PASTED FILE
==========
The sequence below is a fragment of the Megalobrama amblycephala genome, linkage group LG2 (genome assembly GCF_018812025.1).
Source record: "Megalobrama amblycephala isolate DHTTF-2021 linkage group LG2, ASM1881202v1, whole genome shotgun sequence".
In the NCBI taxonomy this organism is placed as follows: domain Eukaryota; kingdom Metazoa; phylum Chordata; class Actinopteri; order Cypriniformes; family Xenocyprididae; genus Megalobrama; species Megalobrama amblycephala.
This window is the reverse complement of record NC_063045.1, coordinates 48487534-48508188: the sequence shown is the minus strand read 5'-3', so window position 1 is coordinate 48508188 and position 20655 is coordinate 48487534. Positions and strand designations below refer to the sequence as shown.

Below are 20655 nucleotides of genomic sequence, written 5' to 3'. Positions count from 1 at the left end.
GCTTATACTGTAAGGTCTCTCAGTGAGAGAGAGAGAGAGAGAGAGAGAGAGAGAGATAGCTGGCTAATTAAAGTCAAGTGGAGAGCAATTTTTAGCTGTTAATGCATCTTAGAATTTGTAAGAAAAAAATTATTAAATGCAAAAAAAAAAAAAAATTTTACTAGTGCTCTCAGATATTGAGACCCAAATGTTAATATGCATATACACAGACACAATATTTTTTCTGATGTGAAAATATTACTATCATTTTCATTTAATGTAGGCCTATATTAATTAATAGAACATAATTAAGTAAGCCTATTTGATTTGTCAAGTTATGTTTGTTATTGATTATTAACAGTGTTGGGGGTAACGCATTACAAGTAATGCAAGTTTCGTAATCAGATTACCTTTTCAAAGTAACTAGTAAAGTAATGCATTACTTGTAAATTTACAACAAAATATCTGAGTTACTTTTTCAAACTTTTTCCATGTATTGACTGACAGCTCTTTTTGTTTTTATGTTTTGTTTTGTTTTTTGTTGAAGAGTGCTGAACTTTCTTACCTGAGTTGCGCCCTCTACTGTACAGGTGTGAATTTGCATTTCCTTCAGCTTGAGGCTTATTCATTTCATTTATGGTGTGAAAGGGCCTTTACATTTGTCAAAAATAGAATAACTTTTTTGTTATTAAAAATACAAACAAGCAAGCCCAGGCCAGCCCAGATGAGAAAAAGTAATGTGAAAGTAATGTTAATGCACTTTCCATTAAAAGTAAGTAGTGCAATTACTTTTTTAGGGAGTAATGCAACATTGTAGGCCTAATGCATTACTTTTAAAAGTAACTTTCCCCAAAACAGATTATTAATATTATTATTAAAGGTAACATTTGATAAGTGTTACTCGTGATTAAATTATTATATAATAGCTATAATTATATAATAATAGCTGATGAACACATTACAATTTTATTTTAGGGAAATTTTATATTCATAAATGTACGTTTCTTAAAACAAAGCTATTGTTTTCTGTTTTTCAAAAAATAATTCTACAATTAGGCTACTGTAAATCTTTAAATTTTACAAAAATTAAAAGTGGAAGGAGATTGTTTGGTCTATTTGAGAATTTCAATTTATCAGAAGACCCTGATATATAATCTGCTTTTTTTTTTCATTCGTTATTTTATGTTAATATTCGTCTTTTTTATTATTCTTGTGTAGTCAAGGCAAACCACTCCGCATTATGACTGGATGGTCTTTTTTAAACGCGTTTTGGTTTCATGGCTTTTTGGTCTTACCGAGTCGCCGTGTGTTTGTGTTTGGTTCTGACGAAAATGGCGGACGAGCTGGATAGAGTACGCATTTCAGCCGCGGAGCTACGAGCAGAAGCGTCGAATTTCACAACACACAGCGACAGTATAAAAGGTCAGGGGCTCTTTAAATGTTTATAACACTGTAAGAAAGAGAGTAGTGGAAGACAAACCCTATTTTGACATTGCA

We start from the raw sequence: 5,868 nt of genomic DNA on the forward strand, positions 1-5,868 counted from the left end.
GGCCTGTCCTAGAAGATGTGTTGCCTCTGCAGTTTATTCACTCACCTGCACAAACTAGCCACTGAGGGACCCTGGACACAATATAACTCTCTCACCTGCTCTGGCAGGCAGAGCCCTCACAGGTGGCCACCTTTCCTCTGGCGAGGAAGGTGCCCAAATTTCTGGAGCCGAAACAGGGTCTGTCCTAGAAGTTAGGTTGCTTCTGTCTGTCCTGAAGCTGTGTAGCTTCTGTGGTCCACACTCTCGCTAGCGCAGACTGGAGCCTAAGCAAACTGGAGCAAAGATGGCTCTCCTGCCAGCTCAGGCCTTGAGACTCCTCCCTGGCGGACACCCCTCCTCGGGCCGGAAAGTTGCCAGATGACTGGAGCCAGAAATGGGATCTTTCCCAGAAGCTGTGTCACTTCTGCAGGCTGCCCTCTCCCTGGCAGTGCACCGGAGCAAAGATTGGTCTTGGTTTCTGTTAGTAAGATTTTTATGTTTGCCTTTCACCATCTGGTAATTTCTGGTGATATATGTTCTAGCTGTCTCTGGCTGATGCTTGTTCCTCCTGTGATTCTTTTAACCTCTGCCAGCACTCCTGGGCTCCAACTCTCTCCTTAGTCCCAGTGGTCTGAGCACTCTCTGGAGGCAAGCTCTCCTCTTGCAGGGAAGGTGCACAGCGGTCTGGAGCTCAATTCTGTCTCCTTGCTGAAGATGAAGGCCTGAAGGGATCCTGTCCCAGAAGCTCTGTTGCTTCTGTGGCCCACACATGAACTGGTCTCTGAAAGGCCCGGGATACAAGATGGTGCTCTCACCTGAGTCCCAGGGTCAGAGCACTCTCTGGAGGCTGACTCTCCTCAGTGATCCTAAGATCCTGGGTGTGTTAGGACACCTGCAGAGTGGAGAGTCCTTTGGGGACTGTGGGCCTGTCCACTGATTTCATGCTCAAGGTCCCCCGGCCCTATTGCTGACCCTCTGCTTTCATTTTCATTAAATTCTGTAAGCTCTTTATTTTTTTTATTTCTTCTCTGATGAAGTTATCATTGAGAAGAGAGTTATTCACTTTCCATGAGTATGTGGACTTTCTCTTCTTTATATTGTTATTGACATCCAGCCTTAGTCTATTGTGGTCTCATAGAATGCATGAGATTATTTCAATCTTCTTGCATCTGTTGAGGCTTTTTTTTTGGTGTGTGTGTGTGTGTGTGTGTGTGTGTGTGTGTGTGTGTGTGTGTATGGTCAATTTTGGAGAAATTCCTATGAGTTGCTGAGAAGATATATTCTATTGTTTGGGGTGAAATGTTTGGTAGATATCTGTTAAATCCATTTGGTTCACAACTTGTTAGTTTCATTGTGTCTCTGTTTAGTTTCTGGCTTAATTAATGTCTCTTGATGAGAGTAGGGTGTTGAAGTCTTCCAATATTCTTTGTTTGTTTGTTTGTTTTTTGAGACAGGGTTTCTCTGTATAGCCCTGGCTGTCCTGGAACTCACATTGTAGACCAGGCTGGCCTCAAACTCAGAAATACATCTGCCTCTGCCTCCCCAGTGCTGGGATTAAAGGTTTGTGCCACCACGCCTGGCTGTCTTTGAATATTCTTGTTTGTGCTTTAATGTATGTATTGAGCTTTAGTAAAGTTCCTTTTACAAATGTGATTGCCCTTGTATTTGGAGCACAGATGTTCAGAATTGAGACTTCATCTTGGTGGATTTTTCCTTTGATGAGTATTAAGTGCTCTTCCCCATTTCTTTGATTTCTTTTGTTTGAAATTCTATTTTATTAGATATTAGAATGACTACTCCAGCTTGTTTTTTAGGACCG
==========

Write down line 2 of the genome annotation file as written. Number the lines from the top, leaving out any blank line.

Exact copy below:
Source record: "Megalobrama amblycephala isolate DHTTF-2021 linkage group LG2, ASM1881202v1, whole genome shotgun sequence".